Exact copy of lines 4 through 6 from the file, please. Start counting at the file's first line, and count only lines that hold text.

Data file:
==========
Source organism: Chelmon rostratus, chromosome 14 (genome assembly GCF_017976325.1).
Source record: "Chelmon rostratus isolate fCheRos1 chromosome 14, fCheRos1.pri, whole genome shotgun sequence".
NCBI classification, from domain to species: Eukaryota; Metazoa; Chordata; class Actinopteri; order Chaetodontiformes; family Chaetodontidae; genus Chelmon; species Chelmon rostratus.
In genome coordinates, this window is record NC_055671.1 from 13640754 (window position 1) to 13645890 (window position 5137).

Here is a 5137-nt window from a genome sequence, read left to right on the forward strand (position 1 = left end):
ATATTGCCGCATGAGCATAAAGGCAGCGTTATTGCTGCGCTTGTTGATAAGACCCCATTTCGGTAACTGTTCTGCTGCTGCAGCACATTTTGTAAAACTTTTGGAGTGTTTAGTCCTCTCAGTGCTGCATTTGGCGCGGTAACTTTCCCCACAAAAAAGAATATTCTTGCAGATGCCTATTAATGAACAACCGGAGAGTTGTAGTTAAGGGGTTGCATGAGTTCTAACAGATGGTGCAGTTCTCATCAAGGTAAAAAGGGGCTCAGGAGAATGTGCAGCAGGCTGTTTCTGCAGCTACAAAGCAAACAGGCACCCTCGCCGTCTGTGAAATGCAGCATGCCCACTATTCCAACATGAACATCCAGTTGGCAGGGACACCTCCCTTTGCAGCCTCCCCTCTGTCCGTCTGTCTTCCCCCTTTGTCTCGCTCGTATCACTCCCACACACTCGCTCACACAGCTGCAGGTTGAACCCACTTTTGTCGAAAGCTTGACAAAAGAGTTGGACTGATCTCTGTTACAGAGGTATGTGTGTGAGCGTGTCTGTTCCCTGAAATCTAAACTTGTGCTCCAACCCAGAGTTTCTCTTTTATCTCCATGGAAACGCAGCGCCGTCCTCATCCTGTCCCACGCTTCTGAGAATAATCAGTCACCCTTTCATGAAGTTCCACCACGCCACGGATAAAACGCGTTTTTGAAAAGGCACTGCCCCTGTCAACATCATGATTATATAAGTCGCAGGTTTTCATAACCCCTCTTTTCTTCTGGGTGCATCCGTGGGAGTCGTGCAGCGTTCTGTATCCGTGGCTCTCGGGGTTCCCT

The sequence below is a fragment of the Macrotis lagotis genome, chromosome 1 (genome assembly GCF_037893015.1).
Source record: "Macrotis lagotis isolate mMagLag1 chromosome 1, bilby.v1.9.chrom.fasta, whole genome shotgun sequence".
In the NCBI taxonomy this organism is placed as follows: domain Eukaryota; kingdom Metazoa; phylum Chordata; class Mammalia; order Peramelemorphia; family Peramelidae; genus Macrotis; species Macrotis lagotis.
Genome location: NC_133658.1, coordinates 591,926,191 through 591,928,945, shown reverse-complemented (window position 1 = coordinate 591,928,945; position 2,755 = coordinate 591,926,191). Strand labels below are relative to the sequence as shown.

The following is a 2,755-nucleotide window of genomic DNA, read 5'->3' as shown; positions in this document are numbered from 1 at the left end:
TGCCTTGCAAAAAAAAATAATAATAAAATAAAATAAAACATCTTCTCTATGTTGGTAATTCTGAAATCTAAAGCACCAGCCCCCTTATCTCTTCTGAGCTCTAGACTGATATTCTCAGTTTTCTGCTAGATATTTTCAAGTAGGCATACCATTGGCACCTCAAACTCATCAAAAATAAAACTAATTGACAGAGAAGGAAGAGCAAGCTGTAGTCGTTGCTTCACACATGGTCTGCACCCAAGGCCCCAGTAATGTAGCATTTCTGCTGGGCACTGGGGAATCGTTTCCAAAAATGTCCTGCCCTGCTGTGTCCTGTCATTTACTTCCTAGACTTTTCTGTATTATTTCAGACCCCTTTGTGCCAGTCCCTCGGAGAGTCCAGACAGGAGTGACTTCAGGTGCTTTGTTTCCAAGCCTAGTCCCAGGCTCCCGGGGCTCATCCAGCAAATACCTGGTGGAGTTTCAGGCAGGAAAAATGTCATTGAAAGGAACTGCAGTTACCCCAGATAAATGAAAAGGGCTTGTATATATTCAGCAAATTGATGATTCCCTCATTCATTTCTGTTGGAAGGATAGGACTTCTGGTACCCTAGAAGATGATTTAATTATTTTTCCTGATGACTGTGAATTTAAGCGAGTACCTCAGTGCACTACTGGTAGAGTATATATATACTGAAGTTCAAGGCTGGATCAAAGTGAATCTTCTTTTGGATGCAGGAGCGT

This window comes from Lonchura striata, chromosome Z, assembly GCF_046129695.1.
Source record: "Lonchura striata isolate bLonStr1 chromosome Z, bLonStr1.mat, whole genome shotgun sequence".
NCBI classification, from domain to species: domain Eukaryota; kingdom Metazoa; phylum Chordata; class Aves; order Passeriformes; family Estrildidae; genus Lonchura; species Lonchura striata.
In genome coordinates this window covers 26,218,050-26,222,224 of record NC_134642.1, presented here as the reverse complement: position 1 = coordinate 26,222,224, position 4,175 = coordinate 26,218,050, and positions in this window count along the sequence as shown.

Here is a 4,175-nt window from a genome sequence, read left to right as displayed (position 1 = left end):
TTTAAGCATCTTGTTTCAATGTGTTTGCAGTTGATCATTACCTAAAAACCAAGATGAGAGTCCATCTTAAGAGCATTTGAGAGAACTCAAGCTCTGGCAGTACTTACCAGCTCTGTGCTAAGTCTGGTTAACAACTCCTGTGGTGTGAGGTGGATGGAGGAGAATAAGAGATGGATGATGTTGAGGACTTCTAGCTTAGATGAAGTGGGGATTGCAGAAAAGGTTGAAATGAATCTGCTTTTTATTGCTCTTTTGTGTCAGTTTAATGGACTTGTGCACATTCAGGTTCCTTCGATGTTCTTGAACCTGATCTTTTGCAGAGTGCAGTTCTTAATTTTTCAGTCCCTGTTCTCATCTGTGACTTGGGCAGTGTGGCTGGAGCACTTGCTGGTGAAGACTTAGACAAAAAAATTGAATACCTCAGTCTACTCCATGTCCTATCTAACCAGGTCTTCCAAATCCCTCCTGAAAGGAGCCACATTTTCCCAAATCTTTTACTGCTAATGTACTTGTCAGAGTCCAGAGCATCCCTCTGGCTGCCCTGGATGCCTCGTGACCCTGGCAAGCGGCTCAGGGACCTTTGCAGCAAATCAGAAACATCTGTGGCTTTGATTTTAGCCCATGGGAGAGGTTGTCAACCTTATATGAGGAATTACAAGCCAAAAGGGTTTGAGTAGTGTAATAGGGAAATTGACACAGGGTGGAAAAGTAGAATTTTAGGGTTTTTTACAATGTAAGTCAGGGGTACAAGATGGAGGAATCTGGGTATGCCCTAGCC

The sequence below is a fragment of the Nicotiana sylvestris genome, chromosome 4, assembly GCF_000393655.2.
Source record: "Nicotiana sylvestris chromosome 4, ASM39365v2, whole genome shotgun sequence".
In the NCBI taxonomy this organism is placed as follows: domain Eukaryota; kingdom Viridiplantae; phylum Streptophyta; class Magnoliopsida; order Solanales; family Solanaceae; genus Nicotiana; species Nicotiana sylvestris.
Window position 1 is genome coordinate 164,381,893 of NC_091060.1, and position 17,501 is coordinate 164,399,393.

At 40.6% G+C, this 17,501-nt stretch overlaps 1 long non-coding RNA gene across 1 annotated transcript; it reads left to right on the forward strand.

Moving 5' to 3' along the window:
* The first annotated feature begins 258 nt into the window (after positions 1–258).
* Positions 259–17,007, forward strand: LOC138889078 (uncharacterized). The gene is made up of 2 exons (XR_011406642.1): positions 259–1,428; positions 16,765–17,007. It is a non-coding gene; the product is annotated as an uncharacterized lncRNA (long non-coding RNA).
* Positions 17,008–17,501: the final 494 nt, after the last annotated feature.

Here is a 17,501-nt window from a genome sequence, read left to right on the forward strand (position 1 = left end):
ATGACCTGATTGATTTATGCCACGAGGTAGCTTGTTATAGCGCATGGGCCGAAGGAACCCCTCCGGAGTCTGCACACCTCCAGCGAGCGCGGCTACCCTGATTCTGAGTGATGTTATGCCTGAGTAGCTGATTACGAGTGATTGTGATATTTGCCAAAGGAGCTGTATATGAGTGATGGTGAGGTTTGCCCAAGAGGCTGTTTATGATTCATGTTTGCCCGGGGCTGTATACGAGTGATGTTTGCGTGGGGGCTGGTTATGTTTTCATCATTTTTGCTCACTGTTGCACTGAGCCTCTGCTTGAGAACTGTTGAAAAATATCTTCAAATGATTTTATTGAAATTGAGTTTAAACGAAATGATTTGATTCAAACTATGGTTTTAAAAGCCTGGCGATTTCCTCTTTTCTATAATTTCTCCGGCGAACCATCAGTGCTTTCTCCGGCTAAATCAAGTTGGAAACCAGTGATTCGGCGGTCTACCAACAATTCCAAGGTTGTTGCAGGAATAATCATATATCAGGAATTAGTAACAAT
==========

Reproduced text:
In genome coordinates, this window is record NC_055671.1 from 13640754 (window position 1) to 13645890 (window position 5137).

Here is a 5137-nt window from a genome sequence, read left to right on the forward strand (position 1 = left end):
ATATTGCCGCATGAGCATAAAGGCAGCGTTATTGCTGCGCTTGTTGATAAGACCCCATTTCGGTAACTGTTCTGCTGCTGCAGCACATTTTGTAAAACTTTTGGAGTGTTTAGTCCTCTCAGTGCTGCATTTGGCGCGGTAACTTTCCCCACAAAAAAGAATATTCTTGCAGATGCCTATTAATGAACAACCGGAGAGTTGTAGTTAAGGGGTTGCATGAGTTCTAACAGATGGTGCAGTTCTCATCAAGGTAAAAAGGGGCTCAGGAGAATGTGCAGCAGGCTGTTTCTGCAGCTACAAAGCAAACAGGCACCCTCGCCGTCTGTGAAATGCAGCATGCCCACTATTCCAACATGAACATCCAGTTGGCAGGGACACCTCCCTTTGCAGCCTCCCCTCTGTCCGTCTGTCTTCCCCCTTTGTCTCGCTCGTATCACTCCCACACACTCGCTCACACAGCTGCAGGTTGAACCCACTTTTGTCGAAAGCTTGACAAAAGAGTTGGACTGATCTCTGTTACAGAGGTATGTGTGTGAGCGTGTCTGTTCCCTGAAATCTAAACTTGTGCTCCAACCCAGAGTTTCTCTTTTATCTCCATGGAAACGCAGCGCCGTCCTCATCCTGTCCCACGCTTCTGAGAATAATCAGTCACCCTTTCATGAAGTTCCACCACGCCACGGATAAAACGCGTTTTTGAAAAGGCACTGCCCCTGTCAACATCATGATTATATAAGTCGCAGGTTTTCATAACCCCTCTTTTCTTCTGGGTGCATCCGTGGGAGTCGTGCAGCGTTCTGTATCCGTGGCTCTCGGGGTTCCCT